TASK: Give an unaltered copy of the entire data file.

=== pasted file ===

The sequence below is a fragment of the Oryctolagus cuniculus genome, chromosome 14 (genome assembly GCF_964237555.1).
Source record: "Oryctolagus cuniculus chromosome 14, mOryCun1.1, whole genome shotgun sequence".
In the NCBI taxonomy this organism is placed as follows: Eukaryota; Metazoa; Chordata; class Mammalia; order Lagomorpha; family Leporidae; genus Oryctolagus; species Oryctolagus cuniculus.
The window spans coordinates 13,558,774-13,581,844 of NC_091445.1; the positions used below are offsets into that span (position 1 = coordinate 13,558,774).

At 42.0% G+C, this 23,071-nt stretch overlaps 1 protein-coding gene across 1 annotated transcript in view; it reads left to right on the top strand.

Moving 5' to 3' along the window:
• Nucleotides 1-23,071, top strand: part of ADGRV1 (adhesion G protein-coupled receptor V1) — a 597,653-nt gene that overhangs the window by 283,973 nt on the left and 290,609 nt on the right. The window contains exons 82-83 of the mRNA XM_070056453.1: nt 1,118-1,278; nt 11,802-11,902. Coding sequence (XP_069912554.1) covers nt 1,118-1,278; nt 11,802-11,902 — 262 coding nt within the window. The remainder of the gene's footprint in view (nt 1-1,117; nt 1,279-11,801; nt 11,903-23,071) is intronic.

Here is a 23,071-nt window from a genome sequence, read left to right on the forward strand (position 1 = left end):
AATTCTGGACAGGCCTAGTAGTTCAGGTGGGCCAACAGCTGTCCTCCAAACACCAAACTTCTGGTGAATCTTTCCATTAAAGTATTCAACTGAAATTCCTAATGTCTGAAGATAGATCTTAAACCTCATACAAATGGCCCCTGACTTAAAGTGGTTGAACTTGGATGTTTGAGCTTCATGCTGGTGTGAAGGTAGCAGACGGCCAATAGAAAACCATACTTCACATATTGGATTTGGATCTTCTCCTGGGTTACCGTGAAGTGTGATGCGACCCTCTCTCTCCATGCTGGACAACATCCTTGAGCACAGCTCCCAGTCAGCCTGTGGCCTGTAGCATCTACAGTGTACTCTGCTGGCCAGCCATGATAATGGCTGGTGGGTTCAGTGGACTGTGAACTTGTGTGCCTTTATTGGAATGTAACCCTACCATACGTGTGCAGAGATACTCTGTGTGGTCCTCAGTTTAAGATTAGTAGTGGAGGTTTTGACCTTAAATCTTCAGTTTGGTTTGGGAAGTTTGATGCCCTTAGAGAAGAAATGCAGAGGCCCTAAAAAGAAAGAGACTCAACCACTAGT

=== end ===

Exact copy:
The sequence below is a fragment of the Oryctolagus cuniculus genome, chromosome 14 (genome assembly GCF_964237555.1).
Source record: "Oryctolagus cuniculus chromosome 14, mOryCun1.1, whole genome shotgun sequence".
In the NCBI taxonomy this organism is placed as follows: Eukaryota; Metazoa; Chordata; class Mammalia; order Lagomorpha; family Leporidae; genus Oryctolagus; species Oryctolagus cuniculus.
The window spans coordinates 13,558,774-13,581,844 of NC_091445.1; the positions used below are offsets into that span (position 1 = coordinate 13,558,774).

At 42.0% G+C, this 23,071-nt stretch overlaps 1 protein-coding gene across 1 annotated transcript in view; it reads left to right on the top strand.

Moving 5' to 3' along the window:
• Nucleotides 1-23,071, top strand: part of ADGRV1 (adhesion G protein-coupled receptor V1) — a 597,653-nt gene that overhangs the window by 283,973 nt on the left and 290,609 nt on the right. The window contains exons 82-83 of the mRNA XM_070056453.1: nt 1,118-1,278; nt 11,802-11,902. Coding sequence (XP_069912554.1) covers nt 1,118-1,278; nt 11,802-11,902 — 262 coding nt within the window. The remainder of the gene's footprint in view (nt 1-1,117; nt 1,279-11,801; nt 11,903-23,071) is intronic.

Here is a 23,071-nt window from a genome sequence, read left to right on the forward strand (position 1 = left end):
AATTCTGGACAGGCCTAGTAGTTCAGGTGGGCCAACAGCTGTCCTCCAAACACCAAACTTCTGGTGAATCTTTCCATTAAAGTATTCAACTGAAATTCCTAATGTCTGAAGATAGATCTTAAACCTCATACAAATGGCCCCTGACTTAAAGTGGTTGAACTTGGATGTTTGAGCTTCATGCTGGTGTGAAGGTAGCAGACGGCCAATAGAAAACCATACTTCACATATTGGATTTGGATCTTCTCCTGGGTTACCGTGAAGTGTGATGCGACCCTCTCTCTCCATGCTGGACAACATCCTTGAGCACAGCTCCCAGTCAGCCTGTGGCCTGTAGCATCTACAGTGTACTCTGCTGGCCAGCCATGATAATGGCTGGTGGGTTCAGTGGACTGTGAACTTGTGTGCCTTTATTGGAATGTAACCCTACCATACGTGTGCAGAGATACTCTGTGTGGTCCTCAGTTTAAGATTAGTAGTGGAGGTTTTGACCTTAAATCTTCAGTTTGGTTTGGGAAGTTTGATGCCCTTAGAGAAGAAATGCAGAGGCCCTAAAAAGAAAGAGACTCAACCACTAGT